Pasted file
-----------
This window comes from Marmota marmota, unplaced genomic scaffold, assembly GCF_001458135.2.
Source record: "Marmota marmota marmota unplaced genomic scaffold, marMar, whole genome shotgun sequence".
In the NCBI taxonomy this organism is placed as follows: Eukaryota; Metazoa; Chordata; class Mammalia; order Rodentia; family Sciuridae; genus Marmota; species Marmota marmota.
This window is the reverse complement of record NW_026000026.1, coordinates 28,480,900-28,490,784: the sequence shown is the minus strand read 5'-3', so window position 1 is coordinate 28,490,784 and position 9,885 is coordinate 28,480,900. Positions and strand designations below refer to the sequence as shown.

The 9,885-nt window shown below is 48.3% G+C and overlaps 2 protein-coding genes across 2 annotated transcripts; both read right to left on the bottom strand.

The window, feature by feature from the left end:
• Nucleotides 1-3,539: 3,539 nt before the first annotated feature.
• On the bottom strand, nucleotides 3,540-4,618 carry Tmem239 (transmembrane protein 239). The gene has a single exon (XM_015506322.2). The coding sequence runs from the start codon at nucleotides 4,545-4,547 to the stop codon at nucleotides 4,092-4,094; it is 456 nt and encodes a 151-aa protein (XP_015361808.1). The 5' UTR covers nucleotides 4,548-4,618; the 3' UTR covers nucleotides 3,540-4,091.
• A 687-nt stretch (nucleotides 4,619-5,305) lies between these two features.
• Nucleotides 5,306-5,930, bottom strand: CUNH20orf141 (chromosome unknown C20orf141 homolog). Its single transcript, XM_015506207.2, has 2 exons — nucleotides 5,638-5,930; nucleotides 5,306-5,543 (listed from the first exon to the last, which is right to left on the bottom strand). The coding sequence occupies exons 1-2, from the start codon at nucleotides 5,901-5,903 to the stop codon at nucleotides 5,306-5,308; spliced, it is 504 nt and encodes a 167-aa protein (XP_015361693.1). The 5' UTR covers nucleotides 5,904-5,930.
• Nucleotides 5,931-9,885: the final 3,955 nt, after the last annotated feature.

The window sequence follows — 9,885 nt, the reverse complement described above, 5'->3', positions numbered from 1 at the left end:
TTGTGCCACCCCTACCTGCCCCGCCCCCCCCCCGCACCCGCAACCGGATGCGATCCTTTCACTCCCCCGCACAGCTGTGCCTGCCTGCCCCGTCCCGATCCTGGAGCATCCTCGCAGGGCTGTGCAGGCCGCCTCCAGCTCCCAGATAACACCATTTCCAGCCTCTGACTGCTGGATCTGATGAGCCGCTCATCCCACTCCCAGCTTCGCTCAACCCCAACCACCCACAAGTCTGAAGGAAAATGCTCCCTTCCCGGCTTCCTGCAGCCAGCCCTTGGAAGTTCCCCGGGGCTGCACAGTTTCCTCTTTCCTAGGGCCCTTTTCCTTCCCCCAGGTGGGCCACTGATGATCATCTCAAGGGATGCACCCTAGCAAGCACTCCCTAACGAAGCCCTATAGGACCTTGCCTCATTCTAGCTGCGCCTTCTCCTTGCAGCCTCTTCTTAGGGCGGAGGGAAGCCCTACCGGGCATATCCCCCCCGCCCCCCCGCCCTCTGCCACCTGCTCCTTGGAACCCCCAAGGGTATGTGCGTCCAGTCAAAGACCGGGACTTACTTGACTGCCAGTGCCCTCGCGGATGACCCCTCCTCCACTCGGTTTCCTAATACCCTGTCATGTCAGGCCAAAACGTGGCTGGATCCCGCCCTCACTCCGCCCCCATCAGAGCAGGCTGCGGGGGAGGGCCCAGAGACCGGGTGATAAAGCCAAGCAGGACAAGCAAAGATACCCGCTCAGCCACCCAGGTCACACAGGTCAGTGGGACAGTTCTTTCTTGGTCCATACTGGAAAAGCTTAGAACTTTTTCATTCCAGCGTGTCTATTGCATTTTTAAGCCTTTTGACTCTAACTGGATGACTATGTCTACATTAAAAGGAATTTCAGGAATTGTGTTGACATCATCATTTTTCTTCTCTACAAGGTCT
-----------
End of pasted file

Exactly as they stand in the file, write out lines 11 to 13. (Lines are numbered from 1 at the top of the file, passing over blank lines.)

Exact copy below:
• Nucleotides 5,931-9,885: the final 3,955 nt, after the last annotated feature.

The window sequence follows — 9,885 nt, the reverse complement described above, 5'->3', positions numbered from 1 at the left end:
TTGTGCCACCCCTACCTGCCCCGCCCCCCCCCCGCACCCGCAACCGGATGCGATCCTTTCACTCCCCCGCACAGCTGTGCCTGCCTGCCCCGTCCCGATCCTGGAGCATCCTCGCAGGGCTGTGCAGGCCGCCTCCAGCTCCCAGATAACACCATTTCCAGCCTCTGACTGCTGGATCTGATGAGCCGCTCATCCCACTCCCAGCTTCGCTCAACCCCAACCACCCACAAGTCTGAAGGAAAATGCTCCCTTCCCGGCTTCCTGCAGCCAGCCCTTGGAAGTTCCCCGGGGCTGCACAGTTTCCTCTTTCCTAGGGCCCTTTTCCTTCCCCCAGGTGGGCCACTGATGATCATCTCAAGGGATGCACCCTAGCAAGCACTCCCTAACGAAGCCCTATAGGACCTTGCCTCATTCTAGCTGCGCCTTCTCCTTGCAGCCTCTTCTTAGGGCGGAGGGAAGCCCTACCGGGCATATCCCCCCCGCCCCCCCGCCCTCTGCCACCTGCTCCTTGGAACCCCCAAGGGTATGTGCGTCCAGTCAAAGACCGGGACTTACTTGACTGCCAGTGCCCTCGCGGATGACCCCTCCTCCACTCGGTTTCCTAATACCCTGTCATGTCAGGCCAAAACGTGGCTGGATCCCGCCCTCACTCCGCCCCCATCAGAGCAGGCTGCGGGGGAGGGCCCAGAGACCGGGTGATAAAGCCAAGCAGGACAAGCAAAGATACCCGCTCAGCCACCCAGGTCACACAGGTCAGTGGGACAGTTCTTTCTTGGTCCATACTGGAAAAGCTTAGAACTTTTTCATTCCAGCGTGTCTATTGCATTTTTAAGCCTTTTGACTCTAACTGGATGACTATGTCTACATTAAAAGGAATTTCAGGAATTGTGTTGACATCATCATTTTTCTTCTCTACAAGGTCT